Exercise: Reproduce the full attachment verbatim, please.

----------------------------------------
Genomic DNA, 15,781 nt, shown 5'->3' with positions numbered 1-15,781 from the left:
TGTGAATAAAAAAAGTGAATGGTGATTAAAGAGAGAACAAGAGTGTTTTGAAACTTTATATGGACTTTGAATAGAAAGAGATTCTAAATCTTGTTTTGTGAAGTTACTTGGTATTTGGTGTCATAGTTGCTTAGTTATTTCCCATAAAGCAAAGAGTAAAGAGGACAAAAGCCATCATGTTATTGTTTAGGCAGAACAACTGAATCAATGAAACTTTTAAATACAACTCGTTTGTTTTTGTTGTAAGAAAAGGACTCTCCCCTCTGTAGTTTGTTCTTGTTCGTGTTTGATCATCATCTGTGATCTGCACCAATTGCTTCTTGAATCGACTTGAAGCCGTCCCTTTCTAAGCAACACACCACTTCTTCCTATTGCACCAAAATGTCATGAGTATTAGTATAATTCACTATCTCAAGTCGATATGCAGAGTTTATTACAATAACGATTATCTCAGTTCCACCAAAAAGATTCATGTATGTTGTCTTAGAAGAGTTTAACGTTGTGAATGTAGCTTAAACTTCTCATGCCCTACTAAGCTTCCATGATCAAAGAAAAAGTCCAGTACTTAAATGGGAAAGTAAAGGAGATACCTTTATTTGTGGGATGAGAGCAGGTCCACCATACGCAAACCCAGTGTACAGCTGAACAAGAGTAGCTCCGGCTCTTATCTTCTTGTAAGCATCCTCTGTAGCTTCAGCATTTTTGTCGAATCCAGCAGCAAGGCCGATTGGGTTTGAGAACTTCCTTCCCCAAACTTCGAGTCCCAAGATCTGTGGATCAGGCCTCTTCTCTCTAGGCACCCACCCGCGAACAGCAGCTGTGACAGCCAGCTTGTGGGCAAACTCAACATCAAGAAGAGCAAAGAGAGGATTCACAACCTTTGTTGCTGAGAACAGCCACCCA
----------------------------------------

Genomic DNA, 15,781 nt, shown 5'->3' with positions numbered 1-15,781 from the left:
TGTGAATAAAAAAAGTGAATGGTGATTAAAGAGAGAACAAGAGTGTTTTGAAACTTTATATGGACTTTGAATAGAAAGAGATTCTAAATCTTGTTTTGTGAAGTTACTTGGTATTTGGTGTCATAGTTGCTTAGTTATTTCCCATAAAGCAAAGAGTAAAGAGGACAAAAGCCATCATGTTATTGTTTAGGCAGAACAACTGAATCAATGAAACTTTTAAATACAACTCGTTTGTTTTTGTTGTAAGAAAAGGACTCTCCCCTCTGTAGTTTGTTCTTGTTCGTGTTTGATCATCATCTGTGATCTGCACCAATTGCTTCTTGAATCGACTTGAAGCCGTCCCTTTCTAAGCAACACACCACTTCTTCCTATTGCACCAAAATGTCATGAGTATTAGTATAATTCACTATCTCAAGTCGATATGCAGAGTTTATTACAATAACGATTATCTCAGTTCCACCAAAAAGATTCATGTATGTTGTCTTAGAAGAGTTTAACGTTGTGAATGTAGCTTAAACTTCTCATGCCCTACTAAGCTTCCATGATCAAAGAAAAAGTCCAGTACTTAAATGGGAAAGTAAAGGAGATACCTTTATTTGTGGGATGAGAGCAGGTCCACCATACGCAAACCCAGTGTACAGCTGAACAAGAGTAGCTCCGGCTCTTATCTTCTTGTAAGCATCCTCTGTAGCTTCAGCATTTTTGTCGAATCCAGCAGCAAGGCCGATTGGGTTTGAGAACTTCCTTCCCCAAACTTCGAGTCCCAAGATCTGTGGATCAGGCCTCTTCTCTCTAGGCACCCACCCGCGAACAGCAGCTGTGACAGCCAGCTTGTGGGCAAACTCAACATCAAGAAGAGCAAAGAGAGGATTCACAACCTTTGTTGCTGAGAACAGCCACCCA